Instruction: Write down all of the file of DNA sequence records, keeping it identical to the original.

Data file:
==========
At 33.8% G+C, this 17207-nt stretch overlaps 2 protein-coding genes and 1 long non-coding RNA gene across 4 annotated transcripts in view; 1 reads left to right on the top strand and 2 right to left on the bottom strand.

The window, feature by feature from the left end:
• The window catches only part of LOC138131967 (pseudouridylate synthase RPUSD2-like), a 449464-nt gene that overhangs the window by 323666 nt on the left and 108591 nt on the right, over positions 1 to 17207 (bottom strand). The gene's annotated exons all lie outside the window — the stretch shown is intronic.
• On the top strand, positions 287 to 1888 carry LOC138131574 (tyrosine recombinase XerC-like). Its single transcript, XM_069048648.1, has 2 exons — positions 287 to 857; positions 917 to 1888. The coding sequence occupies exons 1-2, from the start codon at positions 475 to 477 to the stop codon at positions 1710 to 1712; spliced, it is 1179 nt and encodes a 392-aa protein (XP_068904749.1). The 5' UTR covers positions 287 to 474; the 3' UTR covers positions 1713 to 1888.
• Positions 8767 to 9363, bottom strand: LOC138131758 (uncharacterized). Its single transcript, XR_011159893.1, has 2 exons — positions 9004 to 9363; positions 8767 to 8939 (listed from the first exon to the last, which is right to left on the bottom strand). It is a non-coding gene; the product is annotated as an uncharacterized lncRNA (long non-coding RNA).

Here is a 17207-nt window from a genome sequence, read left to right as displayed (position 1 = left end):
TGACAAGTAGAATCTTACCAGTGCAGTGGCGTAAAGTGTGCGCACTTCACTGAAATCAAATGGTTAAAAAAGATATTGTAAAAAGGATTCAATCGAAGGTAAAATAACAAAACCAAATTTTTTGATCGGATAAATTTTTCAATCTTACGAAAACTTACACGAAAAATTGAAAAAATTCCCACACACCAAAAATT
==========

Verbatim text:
At 33.8% G+C, this 17207-nt stretch overlaps 2 protein-coding genes and 1 long non-coding RNA gene across 4 annotated transcripts in view; 1 reads left to right on the top strand and 2 right to left on the bottom strand.

The window, feature by feature from the left end:
• The window catches only part of LOC138131967 (pseudouridylate synthase RPUSD2-like), a 449464-nt gene that overhangs the window by 323666 nt on the left and 108591 nt on the right, over positions 1 to 17207 (bottom strand). The gene's annotated exons all lie outside the window — the stretch shown is intronic.
• On the top strand, positions 287 to 1888 carry LOC138131574 (tyrosine recombinase XerC-like). Its single transcript, XM_069048648.1, has 2 exons — positions 287 to 857; positions 917 to 1888. The coding sequence occupies exons 1-2, from the start codon at positions 475 to 477 to the stop codon at positions 1710 to 1712; spliced, it is 1179 nt and encodes a 392-aa protein (XP_068904749.1). The 5' UTR covers positions 287 to 474; the 3' UTR covers positions 1713 to 1888.
• Positions 8767 to 9363, bottom strand: LOC138131758 (uncharacterized). Its single transcript, XR_011159893.1, has 2 exons — positions 9004 to 9363; positions 8767 to 8939 (listed from the first exon to the last, which is right to left on the bottom strand). It is a non-coding gene; the product is annotated as an uncharacterized lncRNA (long non-coding RNA).

Here is a 17207-nt window from a genome sequence, read left to right as displayed (position 1 = left end):
TGACAAGTAGAATCTTACCAGTGCAGTGGCGTAAAGTGTGCGCACTTCACTGAAATCAAATGGTTAAAAAAGATATTGTAAAAAGGATTCAATCGAAGGTAAAATAACAAAACCAAATTTTTTGATCGGATAAATTTTTCAATCTTACGAAAACTTACACGAAAAATTGAAAAAATTCCCACACACCAAAAATT